Fry bread is not very old in native food traditions. It is a relative newcomer since the introduction of white wheat flour to these shores. It flourished in its popularity and there are as many variations of fry bread recipes as there are people who make it. Since it has thrived at pow wows and gatherings of every sort, we can officially declare it to be a Native American traditional food.

A Fry bread

Vegetable oil for frying

2-1/2 cups flour
1/2 teaspoon salt
1 teaspoon baking powder
1/2 teaspoon sugar
1 teaspoon oil
1 cup warm milk

Heat oil in skillet frying pan until hot, not smoking, over a medium-high heat. Mix the rest of the ingredients in a large bowl. Shape into discs. Fry shaped dough in hot oil until brown and crispy. Turn frequently and watch closely. Serve hot. Makes about four to six discs.


Buffalo Fry Bread

Prepare fry bread as above to the "shape into discs" section
8 ounces buffalo sausage or sweet Italian sausage
1 medium onion, chopped
4 large mushrooms, sliced thin

Saut? the sausage, onion and mushrooms until cooked through, about 5 minutes. Remove all to paper towels to drain. Carefully spoon some of the drained sausage onto half of each frybread disc. Seal the edges by pressing together and fry as above.

Notes & Tips:

o I often buy a couple of packages of pizza dough from the supermarket and they keep well in the freezer. To use, I let it rise and stretch it out on a cookie sheet. When it puffs a little more after my fiddling with it, I fill it with saut?ed mushrooms (fresh or canned), sprinkle with Parmesan and bake 30-35 minutes at 325 degrees. Pepperoni, chopped spinach, other cheeses, sausage, all have served nicely as fillings. It's easy and fun.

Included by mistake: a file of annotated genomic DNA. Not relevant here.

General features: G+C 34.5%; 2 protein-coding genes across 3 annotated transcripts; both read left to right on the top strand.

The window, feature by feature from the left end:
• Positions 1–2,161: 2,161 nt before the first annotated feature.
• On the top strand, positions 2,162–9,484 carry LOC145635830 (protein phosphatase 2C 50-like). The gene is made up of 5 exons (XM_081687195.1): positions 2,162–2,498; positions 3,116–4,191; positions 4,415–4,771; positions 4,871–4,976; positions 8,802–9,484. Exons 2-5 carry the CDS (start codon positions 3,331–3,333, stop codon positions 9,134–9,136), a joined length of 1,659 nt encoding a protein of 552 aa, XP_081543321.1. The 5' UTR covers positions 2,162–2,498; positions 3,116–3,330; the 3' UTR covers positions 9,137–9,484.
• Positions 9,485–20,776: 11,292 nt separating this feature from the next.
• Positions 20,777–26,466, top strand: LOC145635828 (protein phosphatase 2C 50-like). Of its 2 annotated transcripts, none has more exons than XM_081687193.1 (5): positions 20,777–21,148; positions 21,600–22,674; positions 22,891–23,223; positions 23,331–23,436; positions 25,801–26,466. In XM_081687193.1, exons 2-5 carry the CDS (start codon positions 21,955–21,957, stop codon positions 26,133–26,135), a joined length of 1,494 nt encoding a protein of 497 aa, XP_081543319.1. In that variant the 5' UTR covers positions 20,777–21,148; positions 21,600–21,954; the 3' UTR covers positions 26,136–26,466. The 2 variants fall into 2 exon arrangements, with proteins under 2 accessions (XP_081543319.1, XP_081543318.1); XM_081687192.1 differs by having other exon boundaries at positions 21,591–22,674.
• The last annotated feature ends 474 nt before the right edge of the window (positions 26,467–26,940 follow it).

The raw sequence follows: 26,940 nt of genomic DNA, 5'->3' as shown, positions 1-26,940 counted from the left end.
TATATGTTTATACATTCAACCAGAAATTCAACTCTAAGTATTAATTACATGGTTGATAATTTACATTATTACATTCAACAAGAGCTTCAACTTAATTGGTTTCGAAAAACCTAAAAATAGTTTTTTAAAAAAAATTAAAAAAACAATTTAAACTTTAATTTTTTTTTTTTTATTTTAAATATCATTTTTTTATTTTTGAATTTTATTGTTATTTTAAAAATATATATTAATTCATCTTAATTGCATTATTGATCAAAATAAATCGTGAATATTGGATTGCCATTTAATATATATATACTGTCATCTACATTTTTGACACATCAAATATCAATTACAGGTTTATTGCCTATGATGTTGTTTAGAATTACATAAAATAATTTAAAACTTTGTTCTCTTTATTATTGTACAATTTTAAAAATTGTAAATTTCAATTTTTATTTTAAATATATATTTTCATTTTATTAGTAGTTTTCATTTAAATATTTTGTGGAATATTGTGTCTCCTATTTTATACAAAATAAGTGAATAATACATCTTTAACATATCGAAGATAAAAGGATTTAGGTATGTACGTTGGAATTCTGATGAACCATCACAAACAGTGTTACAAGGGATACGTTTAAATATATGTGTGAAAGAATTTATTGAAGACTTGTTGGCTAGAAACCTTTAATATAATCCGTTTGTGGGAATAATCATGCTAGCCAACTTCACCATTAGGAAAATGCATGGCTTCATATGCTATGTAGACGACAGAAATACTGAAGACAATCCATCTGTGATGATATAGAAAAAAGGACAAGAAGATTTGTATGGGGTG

o I had macaroni and cheese heating up in a large double boiler the other night. I needed to cook some corn on the cob for the same meal, so I put the corn in the bottom pot and used one pot for two things, saving time and gas.

o A spatter screen placed on top of a pot cooking something else can become a defroster, or a steamer for one or two odd things like hot dog rolls, frozen bread ?

o Don't toss those oddball key chains. Save them for tough zippers on kids' outerwear or for suitcases.

o Keep your new jeans from fading by soaking them in cold saltwater for an hour (4 tablespoons

of salt per gallon of water) before washing. Turn them inside out, wash and rinse on a cold-water setting.

o From the files:

"I try to take one day at a time, but sometimes several days attack me at once." - Jennifer Unlimited

"If you can't be a good example, then you'll just have to be a horrible warning." - Catherine Aird

"Thirty-five is when you finally get your head together, then your body starts falling apart."


The Peanut Pie recipe in last week's column said: 1/2 in a plastic bag and beat with a wooden mallet.

It should have read: 1/2 pound peanuts, salted and crushed (put in a plastic bag and beat with a wooden mallet.)

Sorry for any inconvenience.